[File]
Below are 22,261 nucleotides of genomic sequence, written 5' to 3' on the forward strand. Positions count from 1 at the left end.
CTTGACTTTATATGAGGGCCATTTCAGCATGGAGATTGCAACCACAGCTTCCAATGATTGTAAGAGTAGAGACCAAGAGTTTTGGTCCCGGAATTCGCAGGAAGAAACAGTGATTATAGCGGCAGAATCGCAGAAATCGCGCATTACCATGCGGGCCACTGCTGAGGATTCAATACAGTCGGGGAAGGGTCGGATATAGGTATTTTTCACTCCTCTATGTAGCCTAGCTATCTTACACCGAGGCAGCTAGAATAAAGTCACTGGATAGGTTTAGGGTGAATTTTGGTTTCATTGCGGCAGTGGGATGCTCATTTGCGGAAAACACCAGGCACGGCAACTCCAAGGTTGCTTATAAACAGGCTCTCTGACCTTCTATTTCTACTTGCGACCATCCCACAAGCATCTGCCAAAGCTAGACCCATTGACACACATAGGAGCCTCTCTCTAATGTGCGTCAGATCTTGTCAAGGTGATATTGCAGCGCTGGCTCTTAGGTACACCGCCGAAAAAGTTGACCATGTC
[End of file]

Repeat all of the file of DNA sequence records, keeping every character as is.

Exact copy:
Below are 22,261 nucleotides of genomic sequence, written 5' to 3' on the forward strand. Positions count from 1 at the left end.
CTTGACTTTATATGAGGGCCATTTCAGCATGGAGATTGCAACCACAGCTTCCAATGATTGTAAGAGTAGAGACCAAGAGTTTTGGTCCCGGAATTCGCAGGAAGAAACAGTGATTATAGCGGCAGAATCGCAGAAATCGCGCATTACCATGCGGGCCACTGCTGAGGATTCAATACAGTCGGGGAAGGGTCGGATATAGGTATTTTTCACTCCTCTATGTAGCCTAGCTATCTTACACCGAGGCAGCTAGAATAAAGTCACTGGATAGGTTTAGGGTGAATTTTGGTTTCATTGCGGCAGTGGGATGCTCATTTGCGGAAAACACCAGGCACGGCAACTCCAAGGTTGCTTATAAACAGGCTCTCTGACCTTCTATTTCTACTTGCGACCATCCCACAAGCATCTGCCAAAGCTAGACCCATTGACACACATAGGAGCCTCTCTCTAATGTGCGTCAGATCTTGTCAAGGTGATATTGCAGCGCTGGCTCTTAGGTACACCGCCGAAAAAGTTGACCATGTC